Remember being a kid? When 50p seemed like a fortune, penny sweets were all the rage and a Freddo used to cost 5p. As we grew we gained more money and more coins, until our wallets filled with an assortment of metal coins jingling and jangling about.
Such things never last though, and slowly through the decades those coins have become fewer and fewer, not because we’re spending more of it on chocolate, but because our physical money has given way to an increasing number of plastic cards.
This change from copper to card is reflective of our spending habits as a whole. While it used to be that everyone would nip down to their local cornerstore for a snack, we now just order off Amazon and get it delivered direct to our mouths. The ease and convenience of the internet has made us complacent and lazy. Digging around in our wallet to find 72 pence for a Creme Egg feels like a tedious chore, compared to Amazon’s one-click checkout or PayPal’s smooth as Dairy Milk payments.
The innovation of the internet is slowly seeping into our offline shopping too. More and more tech companies are trying to empty your pockets, replacing your wallet with a digital alternative. The writing is on the wall – soon our coins will be replaced. So say peace to your pennies, farewell to your fifties and get ready to welcome our new digital wallets.
Nowadays we’re all used to using chip and pin cards, sliding our cards into the reader at the checkout and typing in a few digits to get our groceries. These have already paved the way for the coin exodus, but there are a new host of options that are going to speed up the process. Newer chip and pin cards are fitted with contactless technologies which require users to just press their card against a reader to pay, instead of having to faff about with numbers and nonsense.
PayPal have gone one step further and made it so you don’t even need your wallet on you at all, as long as you have your phone and the PayPal app you can use NFC technology and pay with your phone before your pasty gets cold.
These two technologies have been bubbling away for quite a while, but have yet to mark the moment we say goodbye to coins. The big boys are starting to make a move though.
Samsung and Google have been making deals to secure companies who are innovating with digital wallets, and Apple appears to be gearing up to bring it’s Apple Pay services to the UK to coincide with the iWatch. When that Apple drops, it’s going to have more impact on our way of paying for things than the one that fell on Newton’s head had on science.
Slowly we’re seeing the world gear itself up to a future without coins. Oyster cards and electronic bus passes have become the norm, self-checkout machines seem to outnumber human cashiers. But what will this mean for charities and social giving?
Well, to answer that, let’s think where our coins go. Mostly on small goods, in savings jars, between couch cushions and to charity tins. As coins are phased out, the humble charity boxes will find itself less and less useful. It’s hard to imagine a world without the iconic charity tins, but it’s a future we are facing. More and more we find ourselves fumbling around in our pockets for change and find ourselves coming up empty because we genuinely don’t have anything except pieces of plastic.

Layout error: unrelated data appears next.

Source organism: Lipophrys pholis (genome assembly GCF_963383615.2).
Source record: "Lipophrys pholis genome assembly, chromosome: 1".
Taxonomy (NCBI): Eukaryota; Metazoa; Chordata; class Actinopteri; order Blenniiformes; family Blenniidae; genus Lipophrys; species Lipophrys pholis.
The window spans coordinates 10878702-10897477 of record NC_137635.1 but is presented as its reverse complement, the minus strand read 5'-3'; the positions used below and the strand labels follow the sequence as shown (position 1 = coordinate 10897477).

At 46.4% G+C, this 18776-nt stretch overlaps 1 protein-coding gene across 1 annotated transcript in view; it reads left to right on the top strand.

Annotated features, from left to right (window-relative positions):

It’s a bit alarming to hear that those small impulsive donations may be under threat. In fact, at least in terms of charitable giving it seems like digital wallets may be a bad thing. That’s not the case though. In fact, with a bit of foresight, planning and innovation, they may become the most valuable asset you have. Research has found that people are likely to part with 30% more money when using contactless cards, due to the ease of use.
Charities have already begun to take advantage of this. In early 2015 Cancer Research UK fitted four of their shop windows across the UK with contactless technology. All people needed to do to was tap their contactless card on the window to donate £2 to the charity. This not only tapped into people’s impulsiveness, but whenever a donation happened a screen flashed up saying thanks, so it also gave instant gratification to the donor.
Ideas like this are going to become more common in the future. New ways of utilising the technology are going to become standard. In a few years, donation booths may become a staple of our highstreets, where people simply walk in and swipe their card to donate to a cause. We might be donating to Red Nose day by holding our phones up to our televisions or by pressing our mobiles to adverts.
All of this might sound like a sci-fi future, but with the technology we have, it’s all possible today. New technology is always met with the same response – people can’t imagine the possibilities. Take, for instance, Twitter or the iPhone, few thought either would ever catch on, but today it’s clear to see the impact that they have on our society. Digital wallets are just the same, while today we can’t see how they will exist, tomorrow they will be the standard, and the day after we won’t know how we ever lived without them.
So don’t be the last ones to put your hands in your pocket and invest into digital wallets.